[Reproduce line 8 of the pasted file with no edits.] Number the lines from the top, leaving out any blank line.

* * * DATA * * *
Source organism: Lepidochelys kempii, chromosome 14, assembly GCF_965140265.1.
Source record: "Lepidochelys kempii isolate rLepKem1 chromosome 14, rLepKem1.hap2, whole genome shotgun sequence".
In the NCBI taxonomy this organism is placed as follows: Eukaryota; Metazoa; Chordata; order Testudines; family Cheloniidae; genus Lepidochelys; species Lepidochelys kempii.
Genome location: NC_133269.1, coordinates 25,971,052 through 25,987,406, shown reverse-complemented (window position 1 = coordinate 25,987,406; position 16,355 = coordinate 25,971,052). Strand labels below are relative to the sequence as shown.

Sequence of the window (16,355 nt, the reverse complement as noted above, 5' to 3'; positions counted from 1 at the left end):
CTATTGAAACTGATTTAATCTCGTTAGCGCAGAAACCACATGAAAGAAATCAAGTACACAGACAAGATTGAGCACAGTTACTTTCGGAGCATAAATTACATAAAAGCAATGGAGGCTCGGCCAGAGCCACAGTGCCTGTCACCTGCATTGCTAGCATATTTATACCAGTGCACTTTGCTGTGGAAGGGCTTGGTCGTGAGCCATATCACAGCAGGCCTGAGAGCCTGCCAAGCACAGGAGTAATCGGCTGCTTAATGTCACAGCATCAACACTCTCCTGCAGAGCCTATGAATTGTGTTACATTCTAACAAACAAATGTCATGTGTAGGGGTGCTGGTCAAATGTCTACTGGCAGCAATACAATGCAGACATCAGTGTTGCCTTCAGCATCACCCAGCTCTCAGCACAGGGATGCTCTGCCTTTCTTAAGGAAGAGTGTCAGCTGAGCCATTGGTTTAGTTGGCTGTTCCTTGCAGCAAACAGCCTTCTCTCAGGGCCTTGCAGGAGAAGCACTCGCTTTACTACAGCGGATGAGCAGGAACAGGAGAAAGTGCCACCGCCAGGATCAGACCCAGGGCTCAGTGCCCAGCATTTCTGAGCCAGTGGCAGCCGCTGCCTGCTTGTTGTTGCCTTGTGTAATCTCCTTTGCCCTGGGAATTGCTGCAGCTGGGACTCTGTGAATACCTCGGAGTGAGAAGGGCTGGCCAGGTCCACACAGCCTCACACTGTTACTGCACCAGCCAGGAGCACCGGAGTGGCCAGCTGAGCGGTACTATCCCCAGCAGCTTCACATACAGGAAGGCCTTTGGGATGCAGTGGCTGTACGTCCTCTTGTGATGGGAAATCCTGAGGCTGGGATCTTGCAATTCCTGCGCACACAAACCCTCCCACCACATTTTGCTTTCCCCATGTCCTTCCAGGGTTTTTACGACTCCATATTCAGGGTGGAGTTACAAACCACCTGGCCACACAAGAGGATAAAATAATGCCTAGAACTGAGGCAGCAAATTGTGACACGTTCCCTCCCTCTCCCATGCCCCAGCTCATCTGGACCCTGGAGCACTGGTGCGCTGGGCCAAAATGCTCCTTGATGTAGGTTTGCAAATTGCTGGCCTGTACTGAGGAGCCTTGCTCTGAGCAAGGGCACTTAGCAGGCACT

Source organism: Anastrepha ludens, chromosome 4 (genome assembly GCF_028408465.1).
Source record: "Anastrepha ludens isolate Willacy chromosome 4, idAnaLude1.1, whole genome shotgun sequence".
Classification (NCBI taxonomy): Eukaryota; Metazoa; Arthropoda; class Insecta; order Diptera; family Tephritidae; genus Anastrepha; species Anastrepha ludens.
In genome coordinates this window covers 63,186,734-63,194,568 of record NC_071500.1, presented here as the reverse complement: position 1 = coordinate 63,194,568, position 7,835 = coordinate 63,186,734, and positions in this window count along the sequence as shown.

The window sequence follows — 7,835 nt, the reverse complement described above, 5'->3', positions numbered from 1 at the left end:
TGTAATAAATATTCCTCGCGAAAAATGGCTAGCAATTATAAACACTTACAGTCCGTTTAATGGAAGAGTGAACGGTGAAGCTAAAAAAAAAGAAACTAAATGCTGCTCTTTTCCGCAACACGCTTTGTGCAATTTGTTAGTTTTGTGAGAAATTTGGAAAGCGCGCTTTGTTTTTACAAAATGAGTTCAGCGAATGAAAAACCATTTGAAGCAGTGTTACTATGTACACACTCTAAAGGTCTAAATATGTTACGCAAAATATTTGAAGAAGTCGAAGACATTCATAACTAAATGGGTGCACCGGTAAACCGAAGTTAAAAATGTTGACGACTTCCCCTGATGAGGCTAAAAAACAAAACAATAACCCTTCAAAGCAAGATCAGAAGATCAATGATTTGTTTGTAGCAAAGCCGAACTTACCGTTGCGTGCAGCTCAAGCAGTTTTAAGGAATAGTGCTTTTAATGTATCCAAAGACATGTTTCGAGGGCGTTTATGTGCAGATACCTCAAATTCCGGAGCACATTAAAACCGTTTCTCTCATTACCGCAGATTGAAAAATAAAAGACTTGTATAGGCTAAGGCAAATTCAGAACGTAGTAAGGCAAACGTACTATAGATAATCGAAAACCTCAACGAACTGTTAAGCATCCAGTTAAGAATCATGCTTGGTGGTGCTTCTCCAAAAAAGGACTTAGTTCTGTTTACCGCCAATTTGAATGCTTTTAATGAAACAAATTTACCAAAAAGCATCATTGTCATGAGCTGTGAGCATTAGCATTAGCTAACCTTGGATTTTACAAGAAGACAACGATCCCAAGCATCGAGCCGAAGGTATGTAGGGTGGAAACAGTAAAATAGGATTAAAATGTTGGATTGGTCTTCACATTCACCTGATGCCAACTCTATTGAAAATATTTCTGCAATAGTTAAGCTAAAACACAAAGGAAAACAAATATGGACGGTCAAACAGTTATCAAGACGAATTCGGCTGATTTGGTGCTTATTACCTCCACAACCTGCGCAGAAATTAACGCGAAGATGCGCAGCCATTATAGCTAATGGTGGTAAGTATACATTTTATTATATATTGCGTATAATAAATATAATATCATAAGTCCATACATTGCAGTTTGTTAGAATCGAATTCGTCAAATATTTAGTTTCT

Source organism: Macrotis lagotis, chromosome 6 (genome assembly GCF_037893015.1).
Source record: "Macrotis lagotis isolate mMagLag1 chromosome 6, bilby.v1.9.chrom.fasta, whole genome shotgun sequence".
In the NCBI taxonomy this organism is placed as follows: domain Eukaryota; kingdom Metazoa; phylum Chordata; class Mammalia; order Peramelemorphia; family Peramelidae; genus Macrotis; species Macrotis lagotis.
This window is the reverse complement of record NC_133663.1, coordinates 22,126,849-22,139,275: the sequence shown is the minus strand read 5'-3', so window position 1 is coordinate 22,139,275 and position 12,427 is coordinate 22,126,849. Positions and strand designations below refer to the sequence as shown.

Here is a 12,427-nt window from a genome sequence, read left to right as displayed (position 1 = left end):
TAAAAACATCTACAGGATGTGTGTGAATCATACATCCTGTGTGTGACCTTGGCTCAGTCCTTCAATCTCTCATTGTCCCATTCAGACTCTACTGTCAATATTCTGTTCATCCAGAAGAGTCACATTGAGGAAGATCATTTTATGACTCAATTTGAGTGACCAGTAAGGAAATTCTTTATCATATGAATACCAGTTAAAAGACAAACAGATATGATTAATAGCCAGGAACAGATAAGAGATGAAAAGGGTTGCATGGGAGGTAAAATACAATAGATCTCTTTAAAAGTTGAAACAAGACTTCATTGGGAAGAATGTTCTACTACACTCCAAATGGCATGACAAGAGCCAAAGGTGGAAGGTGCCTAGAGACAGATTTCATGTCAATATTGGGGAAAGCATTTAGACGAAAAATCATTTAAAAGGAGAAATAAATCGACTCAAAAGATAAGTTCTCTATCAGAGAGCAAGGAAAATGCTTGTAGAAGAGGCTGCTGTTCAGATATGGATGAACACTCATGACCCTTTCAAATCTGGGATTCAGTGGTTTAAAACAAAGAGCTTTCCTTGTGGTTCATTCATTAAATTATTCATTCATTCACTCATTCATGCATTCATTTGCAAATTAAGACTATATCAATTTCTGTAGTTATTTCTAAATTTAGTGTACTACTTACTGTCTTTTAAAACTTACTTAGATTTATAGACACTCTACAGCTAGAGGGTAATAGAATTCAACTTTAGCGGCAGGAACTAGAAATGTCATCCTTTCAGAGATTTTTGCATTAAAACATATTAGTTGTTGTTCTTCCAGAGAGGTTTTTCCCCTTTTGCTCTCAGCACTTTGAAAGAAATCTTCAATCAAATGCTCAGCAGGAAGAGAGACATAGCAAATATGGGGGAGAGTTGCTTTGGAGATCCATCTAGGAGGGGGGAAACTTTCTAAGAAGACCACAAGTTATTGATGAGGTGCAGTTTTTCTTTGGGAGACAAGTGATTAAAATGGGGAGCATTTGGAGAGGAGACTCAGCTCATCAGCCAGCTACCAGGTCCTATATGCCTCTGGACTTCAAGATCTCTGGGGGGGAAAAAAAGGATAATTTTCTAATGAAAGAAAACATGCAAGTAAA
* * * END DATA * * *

Source record: "Anastrepha ludens isolate Willacy chromosome 4, idAnaLude1.1, whole genome shotgun sequence".